Cookies on this website

We use cookies to ensure that we give you the best experience on our website. If you click 'Accept all cookies' we'll assume that you are happy to receive all cookies and you won't see this message again. If you click 'Reject all non-essential cookies' only necessary cookies providing core functionality such as security, network management, and accessibility will be enabled. Click 'Find out more' for information on how to change your cookie settings.

LEAD SUPERVISOR: Professor Ladislav Valkovič, Radcliffe Department of Medicine

Co-supervisor: Professor Damian Tyler, Radcliffe Department of Medicine


Commercial partner: RAPID Biomedical GmbH, Rimpar, Germany

Breathlessness, fatigue on exertion and exercise intolerance are common features of obesity, type II diabetes and heart failure. Although central (cardiac) metabolic impairment typifies these conditions, peripheral (muscle) metabolic impairment is simultaneously occurring, and its contribution to exercise intolerance is poorly understood. Whilst it seems obvious that skeletal muscle would be a target for therapeutic intervention to improve exercise capacity, there are currently no muscle targeted therapies. As such, improved assessment of skeletal muscle metabolism in these conditions, is an exciting and important target.

Magnetic Resonance Spectroscopy (MRS) is a non-invasive technique capable of assessing tissue chemical composition and metabolic processes in vivo. In particular, proton/hydrogen (1H)-MR provides insight into lipid metabolism and pH buffering through intramyocellular lipids, acetyl-carnitine and carnosine content quantification, respectively. In addition, tissue oxygenation and perfusion can be assessed using 1H-MR Imaging. Mitochondrial metabolism can then be probed using phosphorus (31P)-MRS through the acquisition of phosphocreatine dynamics during and after exercise. In a complementary manner, carbon (13C)-MRS provides insight into glucose metabolism and glycogen production and storage in muscle. Hence, only a combination of 1H-, 31P- and 13C- MRS in one multi-nuclear protocol could provide a comprehensive assessment of the muscle metabolic phenotype.

To effectively combine all three nuclei into one protocol, a novel dedicated triple tuned radio-frequency (RF) coil capable of excitation and acquisition of MR signals at three different frequencies needs to be designed. This constitutes a significant challenge since adding the electronics needed for additional nuclei causes a drop in performance of the coil. Novel efficient decoupling techniques will need to be designed and tested, e.g., using different coil geometries for the different nuclei.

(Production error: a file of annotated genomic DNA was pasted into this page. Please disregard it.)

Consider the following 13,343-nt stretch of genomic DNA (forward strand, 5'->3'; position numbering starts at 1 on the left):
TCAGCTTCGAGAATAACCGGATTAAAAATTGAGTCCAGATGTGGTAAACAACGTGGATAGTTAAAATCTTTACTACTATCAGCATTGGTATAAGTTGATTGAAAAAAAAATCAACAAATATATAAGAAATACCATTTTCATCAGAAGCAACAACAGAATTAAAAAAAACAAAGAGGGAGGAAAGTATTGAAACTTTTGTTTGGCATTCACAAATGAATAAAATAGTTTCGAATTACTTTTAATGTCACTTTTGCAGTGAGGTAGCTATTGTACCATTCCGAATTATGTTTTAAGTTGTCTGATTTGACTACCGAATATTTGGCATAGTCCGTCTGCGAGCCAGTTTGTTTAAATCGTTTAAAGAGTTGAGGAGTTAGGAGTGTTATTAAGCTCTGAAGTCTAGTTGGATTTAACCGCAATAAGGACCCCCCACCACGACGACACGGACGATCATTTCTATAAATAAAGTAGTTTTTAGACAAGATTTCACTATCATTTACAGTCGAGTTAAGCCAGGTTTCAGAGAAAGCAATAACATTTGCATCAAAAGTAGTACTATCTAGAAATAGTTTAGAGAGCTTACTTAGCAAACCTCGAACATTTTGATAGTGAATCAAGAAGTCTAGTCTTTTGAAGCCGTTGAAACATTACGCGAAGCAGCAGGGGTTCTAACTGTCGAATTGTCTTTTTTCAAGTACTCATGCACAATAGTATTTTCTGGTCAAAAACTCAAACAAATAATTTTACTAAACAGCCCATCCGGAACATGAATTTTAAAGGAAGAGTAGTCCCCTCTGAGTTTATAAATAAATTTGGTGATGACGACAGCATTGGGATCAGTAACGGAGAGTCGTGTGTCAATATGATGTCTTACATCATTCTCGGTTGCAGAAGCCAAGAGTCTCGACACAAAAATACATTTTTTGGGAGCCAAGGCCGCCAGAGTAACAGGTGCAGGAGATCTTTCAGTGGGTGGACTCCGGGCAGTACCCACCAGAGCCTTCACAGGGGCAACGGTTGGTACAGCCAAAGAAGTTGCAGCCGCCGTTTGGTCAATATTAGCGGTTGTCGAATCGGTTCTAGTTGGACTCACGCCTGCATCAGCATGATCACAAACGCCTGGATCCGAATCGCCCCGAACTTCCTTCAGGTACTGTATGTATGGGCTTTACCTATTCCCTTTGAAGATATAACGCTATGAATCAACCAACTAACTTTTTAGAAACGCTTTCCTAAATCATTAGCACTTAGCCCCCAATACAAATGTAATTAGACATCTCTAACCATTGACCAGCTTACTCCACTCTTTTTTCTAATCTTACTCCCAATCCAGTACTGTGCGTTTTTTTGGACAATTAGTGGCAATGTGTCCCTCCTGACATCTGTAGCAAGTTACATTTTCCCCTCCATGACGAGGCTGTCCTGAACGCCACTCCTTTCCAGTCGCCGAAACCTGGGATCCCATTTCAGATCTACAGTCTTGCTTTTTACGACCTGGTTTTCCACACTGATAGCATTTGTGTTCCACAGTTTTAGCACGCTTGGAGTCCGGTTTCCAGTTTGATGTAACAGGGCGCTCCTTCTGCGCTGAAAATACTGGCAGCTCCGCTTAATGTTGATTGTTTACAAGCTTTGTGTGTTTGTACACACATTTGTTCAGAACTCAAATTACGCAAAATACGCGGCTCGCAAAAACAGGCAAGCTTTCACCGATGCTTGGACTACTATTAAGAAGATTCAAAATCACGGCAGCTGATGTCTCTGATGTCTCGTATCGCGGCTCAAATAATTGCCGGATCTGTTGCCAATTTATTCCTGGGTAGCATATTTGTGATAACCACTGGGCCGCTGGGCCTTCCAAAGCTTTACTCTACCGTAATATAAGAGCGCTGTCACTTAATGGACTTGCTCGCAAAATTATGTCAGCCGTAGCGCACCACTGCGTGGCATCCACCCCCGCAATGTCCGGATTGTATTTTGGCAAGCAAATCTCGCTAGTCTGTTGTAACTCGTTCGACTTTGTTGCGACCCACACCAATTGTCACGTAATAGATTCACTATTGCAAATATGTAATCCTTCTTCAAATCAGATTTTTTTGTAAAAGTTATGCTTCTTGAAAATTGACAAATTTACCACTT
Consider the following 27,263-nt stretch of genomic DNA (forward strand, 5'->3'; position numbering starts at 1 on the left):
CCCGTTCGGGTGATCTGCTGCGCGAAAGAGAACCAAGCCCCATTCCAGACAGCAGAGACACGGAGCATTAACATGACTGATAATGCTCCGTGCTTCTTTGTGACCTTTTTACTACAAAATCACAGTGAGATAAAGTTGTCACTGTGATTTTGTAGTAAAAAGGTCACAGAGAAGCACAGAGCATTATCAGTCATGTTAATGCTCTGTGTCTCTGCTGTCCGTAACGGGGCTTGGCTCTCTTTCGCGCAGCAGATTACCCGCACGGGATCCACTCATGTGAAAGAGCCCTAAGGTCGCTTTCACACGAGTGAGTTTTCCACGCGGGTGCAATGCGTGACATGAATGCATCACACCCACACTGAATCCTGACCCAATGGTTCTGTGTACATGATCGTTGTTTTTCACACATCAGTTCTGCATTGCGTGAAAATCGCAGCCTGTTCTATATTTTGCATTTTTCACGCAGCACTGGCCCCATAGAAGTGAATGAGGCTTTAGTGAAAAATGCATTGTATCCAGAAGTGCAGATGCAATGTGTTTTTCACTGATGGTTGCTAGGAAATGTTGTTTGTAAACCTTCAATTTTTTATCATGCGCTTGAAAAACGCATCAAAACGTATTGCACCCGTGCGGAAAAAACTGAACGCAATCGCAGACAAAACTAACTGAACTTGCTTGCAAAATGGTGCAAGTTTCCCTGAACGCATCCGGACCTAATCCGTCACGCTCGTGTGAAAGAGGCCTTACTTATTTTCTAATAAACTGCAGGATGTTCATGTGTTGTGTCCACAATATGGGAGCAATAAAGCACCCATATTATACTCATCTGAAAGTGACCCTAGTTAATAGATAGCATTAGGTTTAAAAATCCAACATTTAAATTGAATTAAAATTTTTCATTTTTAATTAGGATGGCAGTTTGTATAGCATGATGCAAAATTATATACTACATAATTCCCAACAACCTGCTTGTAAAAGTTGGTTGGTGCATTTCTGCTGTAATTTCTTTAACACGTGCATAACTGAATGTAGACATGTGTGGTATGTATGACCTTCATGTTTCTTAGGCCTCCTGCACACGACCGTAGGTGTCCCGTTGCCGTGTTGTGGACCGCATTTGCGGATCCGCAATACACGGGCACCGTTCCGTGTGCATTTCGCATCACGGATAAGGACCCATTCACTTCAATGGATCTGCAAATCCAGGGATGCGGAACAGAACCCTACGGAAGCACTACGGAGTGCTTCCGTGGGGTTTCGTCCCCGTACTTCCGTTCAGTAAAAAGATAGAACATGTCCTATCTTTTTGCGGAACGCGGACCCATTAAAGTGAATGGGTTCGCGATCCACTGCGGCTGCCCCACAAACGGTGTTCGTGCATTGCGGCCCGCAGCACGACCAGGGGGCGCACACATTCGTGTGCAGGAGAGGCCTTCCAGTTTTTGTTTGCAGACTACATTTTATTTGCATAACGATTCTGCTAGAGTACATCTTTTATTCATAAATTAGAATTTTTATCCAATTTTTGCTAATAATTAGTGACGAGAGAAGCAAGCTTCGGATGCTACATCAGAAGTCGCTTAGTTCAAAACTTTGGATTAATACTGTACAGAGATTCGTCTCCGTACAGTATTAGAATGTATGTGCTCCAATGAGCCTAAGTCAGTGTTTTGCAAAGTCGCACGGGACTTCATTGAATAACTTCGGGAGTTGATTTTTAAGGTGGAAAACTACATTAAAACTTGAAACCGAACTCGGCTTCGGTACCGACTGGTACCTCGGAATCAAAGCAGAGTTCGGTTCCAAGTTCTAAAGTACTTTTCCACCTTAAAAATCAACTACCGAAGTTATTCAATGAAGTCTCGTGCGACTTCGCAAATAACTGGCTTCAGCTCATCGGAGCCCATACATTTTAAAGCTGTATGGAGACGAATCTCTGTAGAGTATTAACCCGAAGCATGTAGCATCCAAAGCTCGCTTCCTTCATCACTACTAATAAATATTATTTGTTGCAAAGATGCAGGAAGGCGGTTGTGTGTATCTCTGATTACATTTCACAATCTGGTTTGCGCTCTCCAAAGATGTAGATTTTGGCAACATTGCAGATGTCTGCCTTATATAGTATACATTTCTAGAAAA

The objectives of this collaborative project are:

1) To design and construct an efficient triple tuned RF coil for comprehensive assessment of muscle metabolism.

2) To phenotype skeletal muscle metabolism in a group of heart failure patients

This will include the design of efficient decoupling (by evaluating different decoupling mechanisms like geometric, capacitive or inductive decoupling), simulations of electromagnetic fields around the new RF coil designs, construction and testing of the new hardware for performance and safety. The final coil design will be optimised for the planned clinical study. The examination protocol would include: i) measurement of intramyocellular lipids, acetyl-carnitine, creatine and carnosine by 1H-MRS, pre and post exercise; ii) interleaved acquisition of 31P and 13C MRS during exercise for assessment of metabolic fluxes and glycogenolysis rates; and iii) interleaved 31P and 1H MR during recovery for mitochondrial metabolism and tissue perfusion assessment. The combination of these metabolic measures will provide an unparalleled insight into muscle metabolism in vivo and will allow identification of an individualized muscle metabolic phenotype. This will be applied in an interventional study of obese heart failure patients enrolled to our successful very low energy diet programme.

The ability to non-invasively define a muscle metabolic phenotype, in parallel to assessment of cardiac metabolism, will ultimately allow us to design muscle targeting therapies for heart failure patients.

Apply using course: DPhil in Medical Sciences


January 2023 update:

Applications for this iCASE project (for October 2023 entry) are no longer accepted.

MRC logo